Rick Estrin & The Nightcats - Twisted
14 songs; Time 52:03; Suggested
Style: Harmonica Led Electric Blues
Exuding more “Cool” than a Frigidaire, Rick Estrin has to be the hippest white cat on the planet! He is always sharp dressed in a suit styled from the 1940s-50s, combs his hair into a classy pompadour, wears a pencil thin moustache, and talks the lingo and walks the walk - by jingo!
I knew this was going to be a fun CD as soon as it landed in the box on the side of my Blues shack. His award-winning original songs are sly, incisive and often hilariously “Twisted.” And his hipster, street-smart vocals deliver the excitement. Estrin also ranks among the very best harp players in the Blues world today. His puts his own stamp on the reeds while echoing the deep traditions of harmonica masters Sonny Boy Williamson II and Little Walter Jacobs.
“For thirty years, Rick Estrin was the voice and face of one of the country’s best-loved Blues and Jump-blues bands, Little Charlie & The Nightcats. His huge harp sound, streetwise vocals, razor-sharp lyrics and hipster persona were as much the focus of the band as Little Charlie Baty’s hard-swinging guitar. In fact, Rick was so much the central figure of the band, most newcomers assumed that he was “Charlie,’” wrote Bruce Iglauer, president of Alligator.
Now, with Little Charlie’s retirement from touring, Rick is the front man in both name and fact. With support from the Nightcats rhythm section of Lorenzo Farrell (bass) and J. Hansen (drums), and an inventive new young recruit from Norway who is well wood-shedded in American Blues, guitarist Chris “Kid” Andersen, Rick continues the “Little Charlie” style on some songs while also taking the band in some fresh directions, but always staying in the Blue roots vein.
While the core of the CD is Rick Estrin’s original songs (with two by Kid Anderson and one by J. Hansen), lack of consistency saved it from perfection. For example, the opening track, “Big Time,” is a plodding clunker that might have worked better as the last song.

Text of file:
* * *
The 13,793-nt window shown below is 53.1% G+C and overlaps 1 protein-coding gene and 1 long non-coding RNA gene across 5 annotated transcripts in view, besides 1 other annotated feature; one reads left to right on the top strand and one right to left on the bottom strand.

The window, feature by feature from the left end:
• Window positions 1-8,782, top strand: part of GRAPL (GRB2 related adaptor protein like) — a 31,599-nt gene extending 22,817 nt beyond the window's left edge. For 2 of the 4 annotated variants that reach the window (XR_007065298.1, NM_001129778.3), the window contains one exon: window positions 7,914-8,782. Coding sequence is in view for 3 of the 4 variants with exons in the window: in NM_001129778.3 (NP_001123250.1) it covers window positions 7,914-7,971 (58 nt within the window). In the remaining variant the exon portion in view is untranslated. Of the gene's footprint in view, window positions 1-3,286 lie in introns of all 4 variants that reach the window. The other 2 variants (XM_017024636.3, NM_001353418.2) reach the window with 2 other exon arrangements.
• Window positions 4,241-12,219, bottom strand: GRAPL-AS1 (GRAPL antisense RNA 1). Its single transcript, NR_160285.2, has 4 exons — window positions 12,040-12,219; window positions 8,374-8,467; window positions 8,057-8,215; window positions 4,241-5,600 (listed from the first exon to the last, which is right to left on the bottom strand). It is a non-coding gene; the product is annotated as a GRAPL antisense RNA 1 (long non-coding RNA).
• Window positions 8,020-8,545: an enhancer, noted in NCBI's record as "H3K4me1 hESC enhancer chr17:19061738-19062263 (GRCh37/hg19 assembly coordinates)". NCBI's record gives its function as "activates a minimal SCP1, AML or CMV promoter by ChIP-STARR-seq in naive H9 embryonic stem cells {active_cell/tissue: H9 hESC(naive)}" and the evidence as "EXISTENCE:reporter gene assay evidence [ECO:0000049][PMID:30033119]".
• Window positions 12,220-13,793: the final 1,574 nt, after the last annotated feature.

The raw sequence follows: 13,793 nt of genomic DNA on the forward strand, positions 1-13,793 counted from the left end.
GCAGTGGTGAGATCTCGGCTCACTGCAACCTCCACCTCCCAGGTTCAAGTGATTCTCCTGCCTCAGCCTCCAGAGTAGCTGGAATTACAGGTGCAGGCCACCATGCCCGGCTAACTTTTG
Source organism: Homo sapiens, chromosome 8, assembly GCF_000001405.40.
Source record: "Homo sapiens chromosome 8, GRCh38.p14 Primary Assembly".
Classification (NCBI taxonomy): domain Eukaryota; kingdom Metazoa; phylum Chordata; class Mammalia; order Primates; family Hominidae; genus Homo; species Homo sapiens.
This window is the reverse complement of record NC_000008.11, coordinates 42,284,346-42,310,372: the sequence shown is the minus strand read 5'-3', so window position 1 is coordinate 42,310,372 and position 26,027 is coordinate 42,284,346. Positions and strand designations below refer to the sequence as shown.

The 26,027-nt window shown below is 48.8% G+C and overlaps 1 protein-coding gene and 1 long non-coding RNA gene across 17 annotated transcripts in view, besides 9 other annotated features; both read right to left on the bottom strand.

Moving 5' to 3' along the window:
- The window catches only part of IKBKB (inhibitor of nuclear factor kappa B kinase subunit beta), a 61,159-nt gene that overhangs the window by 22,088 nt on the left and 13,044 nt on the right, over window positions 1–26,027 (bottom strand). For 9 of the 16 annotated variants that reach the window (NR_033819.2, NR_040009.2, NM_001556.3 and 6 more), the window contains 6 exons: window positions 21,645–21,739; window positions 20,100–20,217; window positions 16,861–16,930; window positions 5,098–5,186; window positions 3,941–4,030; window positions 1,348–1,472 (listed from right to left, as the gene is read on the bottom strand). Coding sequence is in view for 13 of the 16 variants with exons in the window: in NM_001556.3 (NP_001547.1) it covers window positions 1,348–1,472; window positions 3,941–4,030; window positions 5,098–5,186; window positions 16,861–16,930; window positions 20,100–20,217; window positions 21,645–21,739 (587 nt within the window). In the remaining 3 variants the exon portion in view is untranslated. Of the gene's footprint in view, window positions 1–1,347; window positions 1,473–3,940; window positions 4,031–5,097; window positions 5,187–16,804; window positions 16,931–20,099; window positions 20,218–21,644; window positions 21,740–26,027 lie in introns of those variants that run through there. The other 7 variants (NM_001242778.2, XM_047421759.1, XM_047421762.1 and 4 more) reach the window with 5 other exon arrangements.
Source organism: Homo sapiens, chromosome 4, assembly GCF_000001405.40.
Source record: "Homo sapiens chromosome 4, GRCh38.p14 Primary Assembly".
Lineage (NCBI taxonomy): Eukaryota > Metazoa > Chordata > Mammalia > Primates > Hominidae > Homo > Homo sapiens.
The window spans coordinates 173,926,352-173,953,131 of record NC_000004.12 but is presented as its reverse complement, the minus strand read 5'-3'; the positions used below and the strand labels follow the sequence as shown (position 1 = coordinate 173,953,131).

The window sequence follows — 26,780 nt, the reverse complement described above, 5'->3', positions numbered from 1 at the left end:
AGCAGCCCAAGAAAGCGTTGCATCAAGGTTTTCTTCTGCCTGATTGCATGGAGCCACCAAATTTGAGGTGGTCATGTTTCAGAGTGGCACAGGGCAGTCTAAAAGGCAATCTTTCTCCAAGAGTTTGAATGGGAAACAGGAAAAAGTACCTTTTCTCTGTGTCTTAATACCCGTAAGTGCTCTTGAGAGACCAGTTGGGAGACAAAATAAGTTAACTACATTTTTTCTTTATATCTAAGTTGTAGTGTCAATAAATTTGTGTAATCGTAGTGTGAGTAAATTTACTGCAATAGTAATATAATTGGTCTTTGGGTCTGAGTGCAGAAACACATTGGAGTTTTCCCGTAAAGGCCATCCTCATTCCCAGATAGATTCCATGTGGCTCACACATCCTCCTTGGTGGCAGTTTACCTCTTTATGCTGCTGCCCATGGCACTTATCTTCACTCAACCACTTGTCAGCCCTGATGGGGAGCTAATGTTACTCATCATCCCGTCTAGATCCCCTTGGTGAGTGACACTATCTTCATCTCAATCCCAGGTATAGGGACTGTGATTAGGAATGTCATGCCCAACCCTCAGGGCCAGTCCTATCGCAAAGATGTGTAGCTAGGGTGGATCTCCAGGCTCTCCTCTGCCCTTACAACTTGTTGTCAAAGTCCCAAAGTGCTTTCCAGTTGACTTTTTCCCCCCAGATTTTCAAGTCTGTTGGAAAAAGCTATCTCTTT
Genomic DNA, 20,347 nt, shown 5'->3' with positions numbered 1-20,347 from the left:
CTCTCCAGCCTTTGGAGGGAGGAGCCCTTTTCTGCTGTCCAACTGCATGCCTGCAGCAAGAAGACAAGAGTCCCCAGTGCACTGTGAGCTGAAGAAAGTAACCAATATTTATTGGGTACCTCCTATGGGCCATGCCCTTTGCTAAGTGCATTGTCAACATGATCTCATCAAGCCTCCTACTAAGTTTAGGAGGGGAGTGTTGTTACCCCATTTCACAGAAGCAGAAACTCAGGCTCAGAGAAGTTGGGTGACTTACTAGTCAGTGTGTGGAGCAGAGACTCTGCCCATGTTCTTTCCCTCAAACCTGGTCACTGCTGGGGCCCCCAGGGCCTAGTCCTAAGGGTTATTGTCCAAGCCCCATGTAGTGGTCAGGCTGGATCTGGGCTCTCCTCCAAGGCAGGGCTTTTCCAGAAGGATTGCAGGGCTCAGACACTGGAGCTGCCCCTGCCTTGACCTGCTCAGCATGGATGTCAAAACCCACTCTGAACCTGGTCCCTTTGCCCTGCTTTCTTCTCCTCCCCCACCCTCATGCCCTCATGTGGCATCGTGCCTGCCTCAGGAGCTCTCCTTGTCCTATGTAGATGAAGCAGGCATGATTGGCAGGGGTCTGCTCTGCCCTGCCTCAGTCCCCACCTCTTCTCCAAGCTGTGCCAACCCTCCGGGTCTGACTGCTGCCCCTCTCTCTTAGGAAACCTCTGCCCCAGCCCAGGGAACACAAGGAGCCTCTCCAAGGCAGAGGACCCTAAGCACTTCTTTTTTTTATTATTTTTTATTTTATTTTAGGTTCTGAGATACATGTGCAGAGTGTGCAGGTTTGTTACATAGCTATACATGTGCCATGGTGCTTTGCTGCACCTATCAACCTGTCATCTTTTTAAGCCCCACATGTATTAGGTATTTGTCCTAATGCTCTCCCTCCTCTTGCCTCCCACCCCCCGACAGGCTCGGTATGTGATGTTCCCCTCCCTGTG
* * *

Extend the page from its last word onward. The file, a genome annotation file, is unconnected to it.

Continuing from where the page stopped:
The real fun begins with track two, “Back From the Dead.” Estrin speaks the opening, “Man, I was heart broken, chain smokin,’ drinkin’ wine and taking dope, hit the wall, took a fall – damn near wasn’t here at all! Hey Buddy, I ain’t jokin;’ I came this close to croakin’ – but, now I’m back, back from the dead....” Now, that’s the Rick Estrin magic! As he says the word “back” the band kicks in with some jumping rhythm that drives ducks out of water to dance.
“Catchin’Hell,” the first cut I played on my radio show, is a subtle and haunting slow blues with both shimmering guitar sounds and single string, noteworthy work.
Four great instrumentals are Andersen’s smoking “Earthquake,” the sprightly, jazzy, chromatic harp led “Cool Breeze” created by the entire band, the final track’s Andersen led romp through surf and Rockabilly, and Estrin’s self fulfilling “Take It Slow.”
When I read the title of “I’m Takin’ Out My In-laws” penned and sung by J. Hansen, I was politely thinking, “Oh, take them out for dinner, I guess.” But, NO – this is the Blues, baby! Hansen sings, “Mister [father in law], I’ve got a temper / You really ought to let me be/ Or else me and my pistol / Are gonna prune the family tree! I’m gonna take out my in-laws before this day is through...!” The music is just as rippingly raucous as the lyrics. Perfect!
Little Charlie may have “retired,” but here is to hoping Rick Estrin stays on the circuit years longer. This CD proves he still has the ability to create incredibly entertaining songs and choose Blue Ribbon band members like Chris Andersen. And, what with this global warming thang, we are going to need all the cool we can get.
Reviewer James “Skyy Dobro” Walker is a noted Blues writer, DJ and Blues Blast contributor. His weekly radio show “Friends of the Blues” can be heard each Thursday from 4:30 – 6:00pm on WKCC 91.1 FM in Kankakee, IL
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